How to make a movie mogul
Working in the British film industry is often likened to a rollercoaster ride, up one moment, down the next. Keith Bell knows this from hard experience. He worked as a television producer before moving into film and setting up a production company, and then spent years banging on doors to try and get movies made.
Two years ago, he and his writer-director partner Neil Marshall succeeded with the release of their horror film Dog Soldiers, which did well at the box office. "You can be developing a project which nobody wants to touch for ages, and then a film of a similar genre will do well and then people are all over it," he says.
While Hollywood seems stuck on sequels and remakes, the UK's film industry has no shortage of ideas and creativity. But we lag behind American studios in terms of business acumen.
"The thing we fall down on is our knowledge gap on just how the business works," says Mr Bell. "You go to America and speak to people in Hollywood and they know the business inside out.
"Mention a film and they will quote you the opening weekend figure and what it has done globally at the box office."
According to Skillset, the sector skills council for the audio-visual industries, the management and business side of film-making is often seen as the Achilles' heel of the UK industry.
Now Skillset's business training programme called Inside Pictures is aiming to close this knowledge gap. The fast-track programme is aimed at industry executives and producers and includes master classes hosted by some of the industry's most senior figures.
The list reads like a Who's Who of the UK and US film industries. It includes writer and director Richard Curtis of Notting Hill and Love Actually fame, and Jeffrey Katzenberg, who co-founded Dreamworks with Steven Spielberg.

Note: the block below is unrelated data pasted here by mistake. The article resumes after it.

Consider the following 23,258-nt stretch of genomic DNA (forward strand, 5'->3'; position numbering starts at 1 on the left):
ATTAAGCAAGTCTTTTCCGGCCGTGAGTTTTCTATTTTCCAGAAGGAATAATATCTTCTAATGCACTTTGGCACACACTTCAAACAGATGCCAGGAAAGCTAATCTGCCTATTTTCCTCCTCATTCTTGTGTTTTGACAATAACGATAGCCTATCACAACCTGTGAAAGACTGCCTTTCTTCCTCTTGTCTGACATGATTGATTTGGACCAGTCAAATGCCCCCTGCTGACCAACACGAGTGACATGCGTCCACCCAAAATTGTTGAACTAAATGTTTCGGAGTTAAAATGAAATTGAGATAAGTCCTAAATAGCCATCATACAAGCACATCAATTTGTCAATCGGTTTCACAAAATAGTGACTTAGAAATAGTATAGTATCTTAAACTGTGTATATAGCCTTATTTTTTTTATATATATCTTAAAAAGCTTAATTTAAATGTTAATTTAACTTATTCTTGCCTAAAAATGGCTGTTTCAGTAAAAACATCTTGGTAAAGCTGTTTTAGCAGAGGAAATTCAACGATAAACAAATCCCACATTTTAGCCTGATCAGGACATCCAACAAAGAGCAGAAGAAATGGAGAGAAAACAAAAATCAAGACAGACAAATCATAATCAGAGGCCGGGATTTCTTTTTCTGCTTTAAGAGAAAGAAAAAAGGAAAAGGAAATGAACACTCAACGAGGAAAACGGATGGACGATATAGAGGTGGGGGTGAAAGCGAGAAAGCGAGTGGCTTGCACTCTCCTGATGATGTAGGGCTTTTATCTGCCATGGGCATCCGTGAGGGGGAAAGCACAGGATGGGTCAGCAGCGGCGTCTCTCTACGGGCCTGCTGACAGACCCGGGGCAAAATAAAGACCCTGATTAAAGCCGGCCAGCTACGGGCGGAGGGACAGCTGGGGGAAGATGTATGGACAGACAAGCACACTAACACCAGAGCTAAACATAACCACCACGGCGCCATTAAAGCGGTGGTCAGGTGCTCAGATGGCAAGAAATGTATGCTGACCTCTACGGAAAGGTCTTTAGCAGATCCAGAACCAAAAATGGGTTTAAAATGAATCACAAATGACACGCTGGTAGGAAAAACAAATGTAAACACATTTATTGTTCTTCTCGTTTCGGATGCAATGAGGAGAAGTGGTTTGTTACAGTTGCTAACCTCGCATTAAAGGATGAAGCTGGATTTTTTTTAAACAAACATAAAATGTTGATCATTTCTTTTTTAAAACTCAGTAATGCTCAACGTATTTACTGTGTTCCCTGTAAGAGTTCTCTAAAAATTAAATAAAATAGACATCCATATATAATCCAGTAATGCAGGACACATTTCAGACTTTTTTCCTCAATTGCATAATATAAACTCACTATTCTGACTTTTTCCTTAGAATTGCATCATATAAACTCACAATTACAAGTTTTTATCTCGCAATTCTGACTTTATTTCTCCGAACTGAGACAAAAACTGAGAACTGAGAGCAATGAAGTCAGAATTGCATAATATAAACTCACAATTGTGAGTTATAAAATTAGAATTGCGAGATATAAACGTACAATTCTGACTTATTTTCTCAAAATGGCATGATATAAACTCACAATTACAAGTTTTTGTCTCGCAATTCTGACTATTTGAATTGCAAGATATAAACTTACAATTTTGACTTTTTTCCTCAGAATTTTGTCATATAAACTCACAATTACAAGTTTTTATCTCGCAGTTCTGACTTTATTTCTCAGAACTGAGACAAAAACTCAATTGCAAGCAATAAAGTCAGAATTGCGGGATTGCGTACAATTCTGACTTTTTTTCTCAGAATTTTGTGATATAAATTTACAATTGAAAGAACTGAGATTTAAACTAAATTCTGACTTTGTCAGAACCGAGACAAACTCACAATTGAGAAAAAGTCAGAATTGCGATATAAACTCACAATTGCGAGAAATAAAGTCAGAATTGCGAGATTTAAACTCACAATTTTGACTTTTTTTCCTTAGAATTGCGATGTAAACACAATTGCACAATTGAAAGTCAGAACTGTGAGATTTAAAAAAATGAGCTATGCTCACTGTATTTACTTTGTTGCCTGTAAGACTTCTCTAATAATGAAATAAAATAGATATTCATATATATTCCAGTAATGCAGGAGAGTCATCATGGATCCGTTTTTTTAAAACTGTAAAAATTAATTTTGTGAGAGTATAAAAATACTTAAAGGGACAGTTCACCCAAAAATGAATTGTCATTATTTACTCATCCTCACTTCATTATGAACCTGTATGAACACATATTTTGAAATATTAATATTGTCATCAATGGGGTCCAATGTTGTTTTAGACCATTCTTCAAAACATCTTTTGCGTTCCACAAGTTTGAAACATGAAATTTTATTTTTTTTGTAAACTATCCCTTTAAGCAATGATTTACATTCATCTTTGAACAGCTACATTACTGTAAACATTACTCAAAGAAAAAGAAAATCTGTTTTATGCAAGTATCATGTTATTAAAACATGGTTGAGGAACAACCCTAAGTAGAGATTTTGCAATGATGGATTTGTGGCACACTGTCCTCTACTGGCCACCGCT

Keith Bell went on the course last year and was impressed, saying it broadened his horizons as a producer. "It changed my ways of thinking from a UK-based producer to someone with a world view. But also just how I work and how I react to the intricacies and the kind of rollercoaster that is the film industry."
This programme is part of a much bigger picture. A year ago the curtain came up on the British film industry's pound;50 million strategy to boost skills in the industry in the face of increasing competition in a burgeoning global business.
Over the next three years, it is estimated that worldwide spending on films at cinemas and on DVDs or videos will rise by 6.3 per cent each year, reaching pound;53.9 billion in 2007.
And whereas in 1974 the UK had just 1,275 screens, in 2002 there were more than 3,000, taking 176 million cinema admissions.
Stewart Till, chairman and chief executive of United International Pictures and chairman of the UK Film Council, says a course in business and management is long overdue for the film industry.
"The film industry is the ultimate people business," he says. "We are only as good as the people working in it. What we are trying to do with Inside Pictures is to take a relatively small number of people and give them a very intensive training period where they learn from close contact with the very best in the industry."
The course is now in its third year and consists of three week-long modules, including seminars and workshops in London and a week touring major studios in Los Angeles. The programme's director, Jill Tandy, co-managing director of Qwerty Films, believes it is already having an impact.
"There's a lot of evidence from the people we have taken on that they are already growing their businesses by taking on more people, producing more movies and raising more finance."
She says it gives participants a chance to hear the sometimes harsh realities of the business from its top people.
"They talk through films they have worked on, what went wrong, what went right, what were the business considerations, what they should have thought of, what they didn't think of. Every single one of these guys had to work their way up through the system, so they know what it's like to succeed or fail. They're very good role models."
Nicole Finnan, 35, is the finance and commercial director of Ecosse films, which made hits Mrs Brown and Charlotte Gray for the cinema and Monarch of the Glen for television.
She said the Inside Pictures programme had given her a much better understanding of the industry worldwide. "It goes through production to distribution to exhibition as well as the studio system. And we had access to people in the industry you would never have access to otherwise.
"We signed confidentiality clauses because they gave us real inside information from their own experience. And who else could you hear it from other than the masters?" she said.